Civil society and transboundary water management experiences from South and South East Asia

Triveni_Sangam

Civil society and transboundary water management experiences from South and South East Asia

DFMyanmar-logo-theAsiaFoundation

Date: Wednesday, 14 September
Time: 8:30 – 10:00

Asia’s major rivers – from the Ganges and Brahmaputra to the Mekong and Salween – have defined the geography, history, and culture of countries in the region for centuries and are critical to economic growth, food and energy security, and sustainable development within the region. But over the last few decades, these rivers have come under considerable pressure from industrial development, urbanization, population growth, and environmental pollution. This situation has been compounded by poor domestic management of water resources, overuse and extraction, and increasing variability in rainfall and climate patterns that have made South and South East Asia highly susceptible to floods, droughts, and natural disasters. In an environment of growing uncertainty, effective management of ground and surface water is critical to mitigating climatic, economic and social impacts.

To date, much of the debate on transboundary water issues in countries in the region, has been led by governments with limited space for civil society engagement. However, there is sufficient evidence to suggest that civil society engagement is crucial to a more productive, collaborative and constructive discussion on the issue of water security. Specifically, at a national level, civil society organizations can serve as important conduits for fostering dialogue, highlighting critical issues around environment, biodiversity, livelihoods and gender, and linking grassroots issues to national policy making processes. At a transboundary level, through their ability to engage, network and convene across borders, civil society organizations can engage with a range of stakeholders, and foster dialogue processes that support and bolster formal negotiations. In this way, civil society can serve to highlight critical issues on water security, foster collaborative relationships and partnerships that transcend borders and in so doing deescalate tensions around regional cooperation on water.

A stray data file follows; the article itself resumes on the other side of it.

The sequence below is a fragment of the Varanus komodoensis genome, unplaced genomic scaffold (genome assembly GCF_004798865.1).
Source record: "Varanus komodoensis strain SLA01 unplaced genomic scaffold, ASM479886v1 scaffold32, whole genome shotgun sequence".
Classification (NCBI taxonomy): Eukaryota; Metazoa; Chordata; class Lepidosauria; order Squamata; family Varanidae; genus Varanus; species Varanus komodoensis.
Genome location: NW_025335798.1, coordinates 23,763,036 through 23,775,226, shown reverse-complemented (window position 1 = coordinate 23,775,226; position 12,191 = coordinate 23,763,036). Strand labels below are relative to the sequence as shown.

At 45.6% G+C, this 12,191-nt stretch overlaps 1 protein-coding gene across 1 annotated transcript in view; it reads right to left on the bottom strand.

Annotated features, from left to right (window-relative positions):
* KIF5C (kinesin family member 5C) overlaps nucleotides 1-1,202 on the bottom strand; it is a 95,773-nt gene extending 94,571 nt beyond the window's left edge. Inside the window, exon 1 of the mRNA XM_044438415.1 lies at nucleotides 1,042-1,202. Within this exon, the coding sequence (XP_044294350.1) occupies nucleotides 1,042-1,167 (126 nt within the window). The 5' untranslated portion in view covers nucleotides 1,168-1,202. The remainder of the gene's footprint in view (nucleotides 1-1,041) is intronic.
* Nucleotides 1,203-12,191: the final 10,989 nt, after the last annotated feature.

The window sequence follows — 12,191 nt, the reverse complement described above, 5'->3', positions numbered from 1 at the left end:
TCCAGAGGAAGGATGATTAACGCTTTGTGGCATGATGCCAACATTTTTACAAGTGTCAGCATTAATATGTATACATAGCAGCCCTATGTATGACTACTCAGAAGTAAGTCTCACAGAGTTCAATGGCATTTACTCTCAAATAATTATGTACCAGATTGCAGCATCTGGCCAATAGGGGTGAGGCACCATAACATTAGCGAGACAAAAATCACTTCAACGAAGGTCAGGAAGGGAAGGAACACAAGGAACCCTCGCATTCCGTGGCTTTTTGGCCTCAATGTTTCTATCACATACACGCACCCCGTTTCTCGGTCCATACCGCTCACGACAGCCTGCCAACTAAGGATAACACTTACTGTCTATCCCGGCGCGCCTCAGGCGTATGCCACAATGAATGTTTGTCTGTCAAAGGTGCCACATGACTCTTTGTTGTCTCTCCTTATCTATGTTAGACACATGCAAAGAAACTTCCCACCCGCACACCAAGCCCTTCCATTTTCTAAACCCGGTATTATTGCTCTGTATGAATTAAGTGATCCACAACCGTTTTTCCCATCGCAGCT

Led by The Asia Foundation, the moderated panel discussion will bring together civil society practitioners and public policy experts from South and South East Asia to discuss the ways in which civil society engagement on water-related issues in the region has and can play a constructive role in fostering improved management and regional cooperation on water.

Some of the core questions the panel will seek to address include:
• The role that civil society has and can play to the current nature of the discourse.
• Reflections on civil society’s role in transboundary water management in South Asia versus South East Asia.
• Impediments to constructive engagement by civil society and how civil society can be seen as a trusted partner.
• The appropriate level (regional, national, sub-national) and domain (science, politics, culture etc) of engagement for civil society.

MODERATOR:
Mandakini D. Surie, Senior Program Officer, The Asia Foundation

PANELISTS:
Mr. Ajaya Dixit, President, ISET-Nepal
Ms. Socheata Sim, Oxfam Mekong Regional Water Governance Program
Ms. Anamika Baruah, Associate Professor, Indian Institute of Technology, Guwahati
Mr. Uttam Kumar Sinha, Fellow, Institute for Defence Studies and Analysis

 

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